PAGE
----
A man in the southern Indian state of Kerala was arrested by police on charges that he allowed his 9-year-old son to test-drive his car, a Ferrari.

Mohammed Nisham is facing charges of endangering the life of a child and permitting a minor to drive, Inspector Biju Kumar said, according to the Associated Press. (The legal driving age in India is 18.)

Nisham has been released after paying a bail of 5,000 rupees (about $92).

The case came to the attention of authorities when Nisham’s wife filmed the 9-year-old racing around in his father’s sports car two weeks ago at his birthday party (with his 7-year-old brother in the passenger seat) and then posted the video on YouTube.

The video of the small racers went viral, racking up 1 million hits immediately and also generating outrage among the public.

Police will impound the Ferrari, an automobile that can go up to speeds of about 170 miles per hour.

However, the boys’ parents are not the least bit perturbed by their sudden notoriety, nor do they see an anything wrong with letting a child drive a powerful and very expensive sports car.

"I am proud of him. He's been driving since he was five," Amal Nisham, the boy's mother, told NDTV, an Indian television channel.

"It was his ninth birthday, and, since he was insisting for months, we allowed him to drive the Ferrari. He is a cautious and confident driver. It's not easy for a child to achieve such a feat at this young age.”

Underlying this tale of parental indulgence lies a much broader story -- the rise of an affluent class in India that is now able to purchase such symbols of Western prosperity that would have been unthinkable only two decades ago.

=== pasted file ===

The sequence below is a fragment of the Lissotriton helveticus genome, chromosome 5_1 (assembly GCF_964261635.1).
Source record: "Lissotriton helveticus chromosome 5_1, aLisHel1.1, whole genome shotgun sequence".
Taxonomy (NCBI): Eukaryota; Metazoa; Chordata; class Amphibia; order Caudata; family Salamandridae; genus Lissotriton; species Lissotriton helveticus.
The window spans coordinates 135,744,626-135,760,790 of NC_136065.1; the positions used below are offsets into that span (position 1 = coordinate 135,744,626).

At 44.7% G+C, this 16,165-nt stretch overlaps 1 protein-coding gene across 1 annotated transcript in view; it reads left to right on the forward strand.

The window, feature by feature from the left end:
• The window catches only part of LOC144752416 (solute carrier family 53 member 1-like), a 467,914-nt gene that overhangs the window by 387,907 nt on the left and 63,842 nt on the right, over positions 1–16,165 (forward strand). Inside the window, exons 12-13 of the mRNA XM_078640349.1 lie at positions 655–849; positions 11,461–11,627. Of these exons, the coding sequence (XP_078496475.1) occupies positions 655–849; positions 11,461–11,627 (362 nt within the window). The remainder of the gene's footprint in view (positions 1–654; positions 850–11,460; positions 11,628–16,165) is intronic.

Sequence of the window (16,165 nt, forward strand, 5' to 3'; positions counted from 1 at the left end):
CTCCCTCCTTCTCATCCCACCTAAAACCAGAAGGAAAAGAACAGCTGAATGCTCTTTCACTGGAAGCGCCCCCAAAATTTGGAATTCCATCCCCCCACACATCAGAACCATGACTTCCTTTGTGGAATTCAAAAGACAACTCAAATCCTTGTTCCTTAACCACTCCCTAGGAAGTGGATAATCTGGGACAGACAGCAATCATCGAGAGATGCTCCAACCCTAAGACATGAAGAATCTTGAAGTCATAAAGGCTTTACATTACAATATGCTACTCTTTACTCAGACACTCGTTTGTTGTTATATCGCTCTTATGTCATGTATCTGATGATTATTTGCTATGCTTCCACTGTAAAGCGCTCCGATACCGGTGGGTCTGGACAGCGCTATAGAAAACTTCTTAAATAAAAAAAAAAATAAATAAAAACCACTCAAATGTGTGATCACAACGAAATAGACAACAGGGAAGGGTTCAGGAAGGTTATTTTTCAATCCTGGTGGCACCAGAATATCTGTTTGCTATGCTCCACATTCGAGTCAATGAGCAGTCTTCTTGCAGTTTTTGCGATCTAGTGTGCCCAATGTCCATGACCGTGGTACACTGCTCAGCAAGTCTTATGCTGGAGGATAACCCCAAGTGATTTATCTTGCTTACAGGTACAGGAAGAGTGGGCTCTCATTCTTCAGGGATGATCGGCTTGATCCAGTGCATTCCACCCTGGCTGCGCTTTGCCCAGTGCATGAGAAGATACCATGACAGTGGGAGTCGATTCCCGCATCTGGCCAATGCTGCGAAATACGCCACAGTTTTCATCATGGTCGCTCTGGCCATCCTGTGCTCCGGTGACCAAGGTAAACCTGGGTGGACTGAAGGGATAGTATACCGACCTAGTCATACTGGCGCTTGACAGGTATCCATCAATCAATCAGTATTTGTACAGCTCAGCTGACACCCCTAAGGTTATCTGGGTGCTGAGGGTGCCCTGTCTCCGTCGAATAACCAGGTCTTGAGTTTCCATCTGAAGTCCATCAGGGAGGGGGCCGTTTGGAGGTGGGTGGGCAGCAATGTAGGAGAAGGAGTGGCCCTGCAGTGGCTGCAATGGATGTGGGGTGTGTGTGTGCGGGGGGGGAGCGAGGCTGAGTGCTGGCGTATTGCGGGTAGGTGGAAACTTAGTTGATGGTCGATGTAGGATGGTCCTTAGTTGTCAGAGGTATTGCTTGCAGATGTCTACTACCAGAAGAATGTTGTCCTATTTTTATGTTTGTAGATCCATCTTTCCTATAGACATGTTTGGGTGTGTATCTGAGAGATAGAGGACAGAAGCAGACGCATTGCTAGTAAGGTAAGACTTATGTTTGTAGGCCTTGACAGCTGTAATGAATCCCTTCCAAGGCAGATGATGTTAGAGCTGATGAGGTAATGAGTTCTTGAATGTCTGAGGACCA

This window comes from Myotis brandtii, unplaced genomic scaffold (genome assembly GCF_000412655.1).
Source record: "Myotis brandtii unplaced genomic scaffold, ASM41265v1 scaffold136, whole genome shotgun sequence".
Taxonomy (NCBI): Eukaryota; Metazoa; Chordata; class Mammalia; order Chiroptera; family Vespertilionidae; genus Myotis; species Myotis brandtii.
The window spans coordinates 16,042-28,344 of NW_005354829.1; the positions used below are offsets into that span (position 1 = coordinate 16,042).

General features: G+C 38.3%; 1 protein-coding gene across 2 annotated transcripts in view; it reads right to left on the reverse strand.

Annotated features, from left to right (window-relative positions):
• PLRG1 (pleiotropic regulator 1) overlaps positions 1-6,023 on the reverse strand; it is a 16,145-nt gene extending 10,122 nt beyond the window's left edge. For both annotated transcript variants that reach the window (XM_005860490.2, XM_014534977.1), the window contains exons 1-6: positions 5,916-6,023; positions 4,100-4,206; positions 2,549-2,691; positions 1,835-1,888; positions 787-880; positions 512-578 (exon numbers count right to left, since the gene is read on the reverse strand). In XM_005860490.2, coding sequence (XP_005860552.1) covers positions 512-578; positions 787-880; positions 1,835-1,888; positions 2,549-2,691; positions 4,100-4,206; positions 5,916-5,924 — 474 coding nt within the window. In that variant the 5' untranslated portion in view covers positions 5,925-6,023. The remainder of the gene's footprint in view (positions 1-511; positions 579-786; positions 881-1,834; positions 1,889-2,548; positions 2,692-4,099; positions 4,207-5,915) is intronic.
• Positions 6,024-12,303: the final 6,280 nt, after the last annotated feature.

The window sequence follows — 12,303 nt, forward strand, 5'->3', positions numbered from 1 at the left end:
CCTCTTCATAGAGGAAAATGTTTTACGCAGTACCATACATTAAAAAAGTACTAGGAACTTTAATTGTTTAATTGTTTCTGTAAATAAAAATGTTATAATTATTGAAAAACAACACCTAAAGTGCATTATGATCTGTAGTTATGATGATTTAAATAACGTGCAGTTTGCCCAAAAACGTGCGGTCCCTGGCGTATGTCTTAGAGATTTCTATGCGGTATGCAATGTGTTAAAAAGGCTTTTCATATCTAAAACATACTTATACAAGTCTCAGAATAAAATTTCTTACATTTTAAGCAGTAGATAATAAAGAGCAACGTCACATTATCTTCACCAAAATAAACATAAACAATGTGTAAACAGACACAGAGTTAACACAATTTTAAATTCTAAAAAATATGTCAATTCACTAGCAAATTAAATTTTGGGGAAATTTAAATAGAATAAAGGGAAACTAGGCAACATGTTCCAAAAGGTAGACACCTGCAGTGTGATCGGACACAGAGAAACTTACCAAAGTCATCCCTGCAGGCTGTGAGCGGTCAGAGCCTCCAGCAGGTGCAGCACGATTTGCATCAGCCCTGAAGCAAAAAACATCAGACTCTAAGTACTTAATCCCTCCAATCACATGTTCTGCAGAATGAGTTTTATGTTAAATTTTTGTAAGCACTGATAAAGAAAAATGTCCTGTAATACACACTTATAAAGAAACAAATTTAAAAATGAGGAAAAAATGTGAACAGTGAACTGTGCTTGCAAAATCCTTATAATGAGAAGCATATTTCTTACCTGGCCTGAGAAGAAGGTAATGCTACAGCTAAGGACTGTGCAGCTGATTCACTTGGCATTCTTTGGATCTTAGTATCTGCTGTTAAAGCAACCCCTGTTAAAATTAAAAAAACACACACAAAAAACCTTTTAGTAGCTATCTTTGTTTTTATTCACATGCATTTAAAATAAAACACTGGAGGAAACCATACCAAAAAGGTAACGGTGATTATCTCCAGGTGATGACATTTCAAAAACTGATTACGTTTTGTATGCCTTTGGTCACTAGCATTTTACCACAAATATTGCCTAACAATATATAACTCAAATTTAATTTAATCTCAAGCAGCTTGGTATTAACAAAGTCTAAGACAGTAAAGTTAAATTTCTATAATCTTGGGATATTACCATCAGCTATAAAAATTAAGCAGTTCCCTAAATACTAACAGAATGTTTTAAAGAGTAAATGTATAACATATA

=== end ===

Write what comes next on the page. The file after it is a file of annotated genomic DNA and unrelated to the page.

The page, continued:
Local police inspector M.V. Verghese told Indian media that the father owns a lucrative real estate and tobacco business empire in the port city of Kochi and also has a fleet of 18 cars, including a Lamborghini and a Bentley, valued at $4 million. (The son has also test-driven the Lamborghini and Bentley before, according to his mother.)

While Western Europe (the traditional customer for iconic sports cars like the Ferrari) suffers from a deep and merciless economic recession, the emerging world cannot get enough of such luxuries.

Fiat, the parent company of the Ferrari, sold a record 7,318 units in 2012, a 4.5 percent jump for the prior year. Sales in its home country of Italy plunged 46 percent, but that was compensated by rising sales in China and Taiwan.

India’s nouveau riche are also a target market for European sports cars.

“The new Indian luxury consumer is pursuing a lifestyle where owning exclusive items and owning them first is a clear sign of wealth and power," Andrea Baldi, Southeast Asia and Pacific sales manager for Lamborghini, told Reuters. "India's young population is affluent and dynamic; the environment is just right."

The cost of a new Ferrari in India is about 22 million rupees (about $400,000), according to Rediff.com. That would put such luxuries far beyond the reach of the average Indian worker, whose average per capita income is only about 50,000 rupees annually, the Times of India reports.

But an increasing number of Indians are indeed able to purchase such fancy toys as a Ferrari.

"The mindset of the luxury autos customer has shifted from being a discreet buyer who wants to stay under the radar to someone who is not shy of flaunting their wealth," said Rajat Dhawan, a partner at global research firm McKinsey in India.

"This trend will further accelerate. ... It is one of the biggest things you can have to flaunt that you have arrived."